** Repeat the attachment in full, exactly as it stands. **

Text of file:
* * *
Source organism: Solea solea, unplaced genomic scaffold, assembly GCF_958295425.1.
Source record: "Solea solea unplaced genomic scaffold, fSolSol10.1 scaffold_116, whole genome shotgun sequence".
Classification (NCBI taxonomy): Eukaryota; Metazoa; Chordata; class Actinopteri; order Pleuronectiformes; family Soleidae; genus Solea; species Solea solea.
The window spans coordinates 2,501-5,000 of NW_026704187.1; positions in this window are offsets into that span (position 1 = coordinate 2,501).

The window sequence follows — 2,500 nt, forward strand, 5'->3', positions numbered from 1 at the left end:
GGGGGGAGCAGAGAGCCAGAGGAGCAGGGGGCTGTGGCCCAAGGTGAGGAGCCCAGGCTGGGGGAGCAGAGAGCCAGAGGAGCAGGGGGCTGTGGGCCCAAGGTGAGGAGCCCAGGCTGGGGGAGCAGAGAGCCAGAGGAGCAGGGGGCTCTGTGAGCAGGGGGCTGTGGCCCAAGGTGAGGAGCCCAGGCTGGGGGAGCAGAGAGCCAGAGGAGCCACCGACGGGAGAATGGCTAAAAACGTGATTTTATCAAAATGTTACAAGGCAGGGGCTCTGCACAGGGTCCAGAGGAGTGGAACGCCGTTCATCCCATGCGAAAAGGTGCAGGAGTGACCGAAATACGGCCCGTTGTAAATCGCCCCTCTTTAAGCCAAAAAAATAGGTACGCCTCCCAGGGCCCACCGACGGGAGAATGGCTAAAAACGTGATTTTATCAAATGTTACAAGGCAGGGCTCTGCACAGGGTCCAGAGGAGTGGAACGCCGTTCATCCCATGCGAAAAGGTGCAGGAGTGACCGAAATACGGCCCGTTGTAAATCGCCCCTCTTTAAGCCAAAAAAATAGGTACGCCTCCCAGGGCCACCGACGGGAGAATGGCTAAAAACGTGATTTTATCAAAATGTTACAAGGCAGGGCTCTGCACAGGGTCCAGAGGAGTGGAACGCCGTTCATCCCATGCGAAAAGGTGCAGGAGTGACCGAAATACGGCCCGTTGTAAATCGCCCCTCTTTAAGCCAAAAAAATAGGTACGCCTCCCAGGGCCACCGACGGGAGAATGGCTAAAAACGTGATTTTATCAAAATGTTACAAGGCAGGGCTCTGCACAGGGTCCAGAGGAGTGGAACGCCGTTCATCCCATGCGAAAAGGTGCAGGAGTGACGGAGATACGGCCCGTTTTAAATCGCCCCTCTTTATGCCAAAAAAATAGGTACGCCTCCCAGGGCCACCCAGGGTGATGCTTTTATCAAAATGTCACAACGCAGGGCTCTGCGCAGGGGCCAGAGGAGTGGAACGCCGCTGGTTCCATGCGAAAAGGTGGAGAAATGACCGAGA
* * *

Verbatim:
Source organism: Solea solea, unplaced genomic scaffold, assembly GCF_958295425.1.
Source record: "Solea solea unplaced genomic scaffold, fSolSol10.1 scaffold_116, whole genome shotgun sequence".
Classification (NCBI taxonomy): Eukaryota; Metazoa; Chordata; class Actinopteri; order Pleuronectiformes; family Soleidae; genus Solea; species Solea solea.
The window spans coordinates 2,501-5,000 of NW_026704187.1; positions in this window are offsets into that span (position 1 = coordinate 2,501).

The window sequence follows — 2,500 nt, forward strand, 5'->3', positions numbered from 1 at the left end:
GGGGGGAGCAGAGAGCCAGAGGAGCAGGGGGCTGTGGCCCAAGGTGAGGAGCCCAGGCTGGGGGAGCAGAGAGCCAGAGGAGCAGGGGGCTGTGGGCCCAAGGTGAGGAGCCCAGGCTGGGGGAGCAGAGAGCCAGAGGAGCAGGGGGCTCTGTGAGCAGGGGGCTGTGGCCCAAGGTGAGGAGCCCAGGCTGGGGGAGCAGAGAGCCAGAGGAGCCACCGACGGGAGAATGGCTAAAAACGTGATTTTATCAAAATGTTACAAGGCAGGGGCTCTGCACAGGGTCCAGAGGAGTGGAACGCCGTTCATCCCATGCGAAAAGGTGCAGGAGTGACCGAAATACGGCCCGTTGTAAATCGCCCCTCTTTAAGCCAAAAAAATAGGTACGCCTCCCAGGGCCCACCGACGGGAGAATGGCTAAAAACGTGATTTTATCAAATGTTACAAGGCAGGGCTCTGCACAGGGTCCAGAGGAGTGGAACGCCGTTCATCCCATGCGAAAAGGTGCAGGAGTGACCGAAATACGGCCCGTTGTAAATCGCCCCTCTTTAAGCCAAAAAAATAGGTACGCCTCCCAGGGCCACCGACGGGAGAATGGCTAAAAACGTGATTTTATCAAAATGTTACAAGGCAGGGCTCTGCACAGGGTCCAGAGGAGTGGAACGCCGTTCATCCCATGCGAAAAGGTGCAGGAGTGACCGAAATACGGCCCGTTGTAAATCGCCCCTCTTTAAGCCAAAAAAATAGGTACGCCTCCCAGGGCCACCGACGGGAGAATGGCTAAAAACGTGATTTTATCAAAATGTTACAAGGCAGGGCTCTGCACAGGGTCCAGAGGAGTGGAACGCCGTTCATCCCATGCGAAAAGGTGCAGGAGTGACGGAGATACGGCCCGTTTTAAATCGCCCCTCTTTATGCCAAAAAAATAGGTACGCCTCCCAGGGCCACCCAGGGTGATGCTTTTATCAAAATGTCACAACGCAGGGCTCTGCGCAGGGGCCAGAGGAGTGGAACGCCGCTGGTTCCATGCGAAAAGGTGGAGAAATGACCGAGA